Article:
5 of René Magritte’s Most Famous Paintings That Capture the Surrealist’s Fascinating Mind

René Magritte by Lothar Wolleh

René Magritte is one of the most celebrated artists of the 20th-century Surrealist movement. In the 1920s, the Belgium painter joined a group of young artists who wanted to create work that celebrated the subconscious mind and the world of dreams. During these years and beyond, Magritte defined his unique artistic style that critics called “Magic realism.” Throughout his long career, he produced paintings that blurred the line between reality and fantasy and invited the viewer to question what they thought they knew.

Here are five René Magritte paintings that give an insight into the artist’s mind.


The Treachery of Images, 1929

The Treachery of Images by René Magritte

Photo: “The Treachery of Images” by René Magritte (1929). Wikimedia Commons (Public Domain)

Painted when Magritte was 30 years-old, The Treachery of Images is part of a series of paintings featuring images paired with words. This particular piece shows a pipe with the French phrase, “Ceci n'est pas une pipe” (“This is not a pipe”). Magritte wanted to highlight that the painting is not a pipe, but rather a picture of one. The Treachery of Images is one of the most iconic artworks of the Surrealist movement, as it challenges the paradoxes of language and visual representation.


The Lovers II, 1928


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This oil-on-canvas painting depicts a man and a woman locked in an embrace and kissing each other through cloths wrapped around their heads. The mysterious scene invites viewers to question why the lovers are unable to truly communicate or touch.

It’s difficult to speculate on a singular meaning, but the painting’s hues allude to certain themes. The color blue in the background is associated with water, which often symbolizes life. The woman wears red, perhaps representing love or passion. The man in the painting wears a black suit, a color frequently associated with death. The veils are of a whitish or grayish color, possibly representing purity or purity that is tainted. Some interpret the work as a portrait of human isolation, and a depiction of the inability to fully understand even our closest companions.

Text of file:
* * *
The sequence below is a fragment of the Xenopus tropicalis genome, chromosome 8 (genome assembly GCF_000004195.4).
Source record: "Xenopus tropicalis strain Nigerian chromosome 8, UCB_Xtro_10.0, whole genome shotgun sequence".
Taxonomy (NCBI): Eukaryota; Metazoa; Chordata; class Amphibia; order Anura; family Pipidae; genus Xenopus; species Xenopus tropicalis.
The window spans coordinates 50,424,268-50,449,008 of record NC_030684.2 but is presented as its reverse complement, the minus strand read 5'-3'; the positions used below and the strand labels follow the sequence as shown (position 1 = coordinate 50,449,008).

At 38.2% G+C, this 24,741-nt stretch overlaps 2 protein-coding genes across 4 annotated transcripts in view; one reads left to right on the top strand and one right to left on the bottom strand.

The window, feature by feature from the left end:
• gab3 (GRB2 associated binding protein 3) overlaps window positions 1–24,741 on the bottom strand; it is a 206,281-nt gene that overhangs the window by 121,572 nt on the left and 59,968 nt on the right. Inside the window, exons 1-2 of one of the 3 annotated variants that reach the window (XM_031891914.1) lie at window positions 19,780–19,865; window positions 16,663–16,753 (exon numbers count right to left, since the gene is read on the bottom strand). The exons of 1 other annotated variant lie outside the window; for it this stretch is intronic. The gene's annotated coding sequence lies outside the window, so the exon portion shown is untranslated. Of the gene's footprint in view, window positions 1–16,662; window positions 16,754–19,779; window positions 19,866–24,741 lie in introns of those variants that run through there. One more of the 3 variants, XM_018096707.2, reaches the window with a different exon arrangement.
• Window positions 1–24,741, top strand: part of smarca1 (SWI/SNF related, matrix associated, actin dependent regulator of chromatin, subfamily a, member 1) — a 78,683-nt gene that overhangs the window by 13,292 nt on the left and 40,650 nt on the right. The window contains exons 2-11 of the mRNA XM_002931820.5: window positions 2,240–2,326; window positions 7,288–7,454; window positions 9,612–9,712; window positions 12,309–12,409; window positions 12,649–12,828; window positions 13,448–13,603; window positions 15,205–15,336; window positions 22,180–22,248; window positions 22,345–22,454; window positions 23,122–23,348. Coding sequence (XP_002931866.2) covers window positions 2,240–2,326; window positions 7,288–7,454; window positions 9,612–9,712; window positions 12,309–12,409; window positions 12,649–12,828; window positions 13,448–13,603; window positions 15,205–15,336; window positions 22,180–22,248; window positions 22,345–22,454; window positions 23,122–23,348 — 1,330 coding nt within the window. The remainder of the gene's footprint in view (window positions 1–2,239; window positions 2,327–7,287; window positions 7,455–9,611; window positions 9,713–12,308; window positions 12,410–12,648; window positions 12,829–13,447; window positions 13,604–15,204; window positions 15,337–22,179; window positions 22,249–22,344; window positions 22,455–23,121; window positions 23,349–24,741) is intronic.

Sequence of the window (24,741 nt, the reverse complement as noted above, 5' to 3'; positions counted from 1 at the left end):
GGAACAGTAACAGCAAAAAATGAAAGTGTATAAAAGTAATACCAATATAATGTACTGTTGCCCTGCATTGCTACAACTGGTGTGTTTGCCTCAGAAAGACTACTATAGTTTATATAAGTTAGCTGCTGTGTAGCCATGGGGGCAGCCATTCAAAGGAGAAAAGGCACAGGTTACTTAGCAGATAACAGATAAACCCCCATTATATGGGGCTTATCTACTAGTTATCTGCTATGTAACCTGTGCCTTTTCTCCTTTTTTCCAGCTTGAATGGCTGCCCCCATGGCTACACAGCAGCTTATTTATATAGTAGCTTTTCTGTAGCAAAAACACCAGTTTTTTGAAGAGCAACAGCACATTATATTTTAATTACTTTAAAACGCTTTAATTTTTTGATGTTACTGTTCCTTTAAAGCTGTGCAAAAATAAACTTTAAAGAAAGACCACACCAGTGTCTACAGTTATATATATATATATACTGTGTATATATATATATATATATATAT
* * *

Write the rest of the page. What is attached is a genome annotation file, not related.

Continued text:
On March 12, 1912, Magritte’s mother sadly died by suicide after drowning herself in the Sambre river in northern France. When she was found, 13-year-old Magritte was present at the scene. Her dress was covering her face, an image that perhaps influenced several oil paintings the artist painted of people with cloth obscuring their faces, including The Lovers II.


The False Mirror, 1929


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The human eye was a subject that fascinated many Surrealist artists, as they believed it represented the bridge between the self and the external world. The False Mirror, painted in 1929, features a single eye that consumes the entire canvas. It stares out at the viewer with realistic detail and texture. The eye’s pupil floats against a cloud-filled sky, appearing as though the iris is a circular window. Surrealist photographer Man Ray—who owned the work from 1933 to 1936—recognized the duality of The False Mirror, when he described the work as a painting that, “sees as much as it itself is seen.”